SECOND ROUND LEADERBOARD:
Garcia is still looking for his first major title
-6 Sergio Garcia (Spa)
-4 KJ Choi (Kor)
-3 MA Jimenez (Spa), Mike Weir (Can)
-2 Jim Furyk (US), Boo Weekley (US)
-1 Andres Romero (Arg), Angel Cabrera (Arg), Lee Westwood (Eng), Alastair Forsyth (Sco), Retief Goosen (SA), JJ Henry (US)
By Matt Slater
BBC Sport at Carnoustie
Sergio Garcia maintained his two-shot lead at the 136th Open after an intriguing second round at Carnoustie.
The 27-year-old Spaniard added a level-par 71 to Thursday's 65 to remain on six under par.
Korea's KJ Choi carded his second straight 69 to reach four under, one better than Spain's Miguel Angel Jimenez and Canadian Mike Weir.
Tiger Woods is seven off the pace after a 74, while Phil Mickelson and Colin Montgomerie both missed the cut.
Mickelson carded a 77 to finish two shots outside the mark at six over while home favourite Montgomerie could only manage 74 to miss out by one stroke.
Carnoustie's last Open champion Paul Lawrie, who triumphed there in 1999, is also on his way home after he was only able to match Montgomerie's 74.
With the (bad) weather coming in tomorrow I need to get organized because it looks like it will be a pretty tough day
Woods, the world number one and defending champion, started his round just as Garcia was completing his on the adjacent 18th green.
With his game face on and an iron in his hand, the last thing anybody at the Angus links was expecting from Woods was an ugly pull into the Barry Burn.
Forced to take three off the tee, he missed the fairway to the right with his second effort. A double-bogey six ensued.
Garcia, meanwhile, got up-and-down beautifully from the edge of the green to reach the clubhouse 37 shots better off than he managed on his last visit to Carnoustie in 1999.
"It wasn't an easy day out there," he said. "I managed to not make many mistakes. I didn't play as well as yesterday, but I was quite consistent.
"I am in a good position. I just have to keep playing well and believing."
"I feel a bit more comfortable with the belly putter than I did with the little putter. More than anything, under pressure I think I can put a better stroke on it."
Not quite as immaculate from tee to green as he had been during the first round, "El Nino" was forced to rely on his suspect short game.
The Ryder Cup star and his new belly putter came through the test in fine fettle and there will need to be plenty more of the same over the weekend if he is to seal his first major title.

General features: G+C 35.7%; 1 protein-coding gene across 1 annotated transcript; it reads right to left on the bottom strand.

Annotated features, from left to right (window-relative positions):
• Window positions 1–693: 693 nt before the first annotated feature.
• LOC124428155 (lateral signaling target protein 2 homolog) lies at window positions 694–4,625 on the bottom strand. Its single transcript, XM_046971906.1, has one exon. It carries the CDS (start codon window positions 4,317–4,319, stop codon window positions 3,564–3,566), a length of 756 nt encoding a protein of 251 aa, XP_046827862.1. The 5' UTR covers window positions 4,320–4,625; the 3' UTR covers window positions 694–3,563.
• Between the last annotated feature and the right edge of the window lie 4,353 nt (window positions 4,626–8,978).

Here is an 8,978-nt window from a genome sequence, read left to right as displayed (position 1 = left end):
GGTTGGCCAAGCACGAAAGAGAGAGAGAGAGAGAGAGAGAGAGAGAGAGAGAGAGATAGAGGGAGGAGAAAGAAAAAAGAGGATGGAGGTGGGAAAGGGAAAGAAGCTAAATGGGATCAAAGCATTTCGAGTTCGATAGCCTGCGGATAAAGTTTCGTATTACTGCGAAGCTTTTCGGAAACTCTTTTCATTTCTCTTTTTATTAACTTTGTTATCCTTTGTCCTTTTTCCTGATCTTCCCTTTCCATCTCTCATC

Woods's travails at the 1st looked like an aberration when he rammed home a birdie at the 2nd but the expected charge failed to materialise. In fact, the 31-year-old American's driving was so poor he did well to keep his score below 80.
He will be disappointed but will also know that with bad weather expected he is still very much in the hunt for a third straight Open victory.
"I could have easily have shot myself right out of the tournament but I kept myself right in there," said Woods.
"With the (bad) weather coming in tomorrow I need to get organized because it looks like it will be a pretty tough day."
Also firmly in contention at the halfway stage are Jim Furyk, Angel Cabrera, and South African duo Retief Goosen and Ernie Els.
Furyk is ominously placed, just four off Garcia's lead after two 70s. Alongside the world number three is Boo Weekley. The unheralded American has only just applied for a passport but is enjoying a fine season.
Cabrera, the US Open champion, was slightly at odds with his game but the Argentine birdied the last and is now in a six-strong group at one under. Also on that number is the well-backed Goosen and Lee Westwood and Alastair Forsyth, the leading Brits.
Els was among the early starters and his level-par total just got better and better as the day progressed. Alongside him are Irish pair Paul McGinley, who followed his superb 67 with a hard-working 75, and Padraig Harrington, who shelled three shots in the last four holes.
World number three Furyk is well positioned going into the weekend
But it was that kind of day. Still not the "Car-nasty" of legend, the course played half a shot harder than on Thursday and many went backwards.
Perhaps the greatest of agonies, however, were reserved for the 10 players on five over.
It was not until 2120 when Australian Won Joon Lee bogeyed the last to get in at four over - the 70th man to do so - that the likes of Lawrie and Montgomerie learned their campaigns were over for another year.
Others to survive the chop on the number were English hopes Luke Donald and Ian Poulter, who have much work to do this weekend. As have Paul Casey, Nick Dougherty and Justin Rose, just one shot to the good.
Mickelson, the world number two, knew his game was up the minute he double-bogeyed the treacherous last to slump to six over. It was another frustrating Open effort from the American.
Other big names to miss out include Darren Clarke, John Daly and Nick Faldo, not that the 50-year-old Englishman looked that concerned. He is heading to the Senior Open at Muirfield next week and his game looked in reasonable shape on Friday.
But there was some good news for British and Irish golf, with Rory McIlroy now guaranteed the Silver Medal for finishing as the top amateur.
The richly-talented 18-year-old found the going tougher second time around but can be very pleased with his two-over return for 36 holes.
McIlroy's major challenges are ahead of him, however, and the next two days are likely to come down to Garcia's ability to maintain his focus under pressure.
Because that pressure will surely come, be it from the in-form yet still under-rated Choi, the rock-solid Furyk, or one of the many big names lurking in the chasing pack.
And there is none bigger than Woods. His say in this tournament is far from over.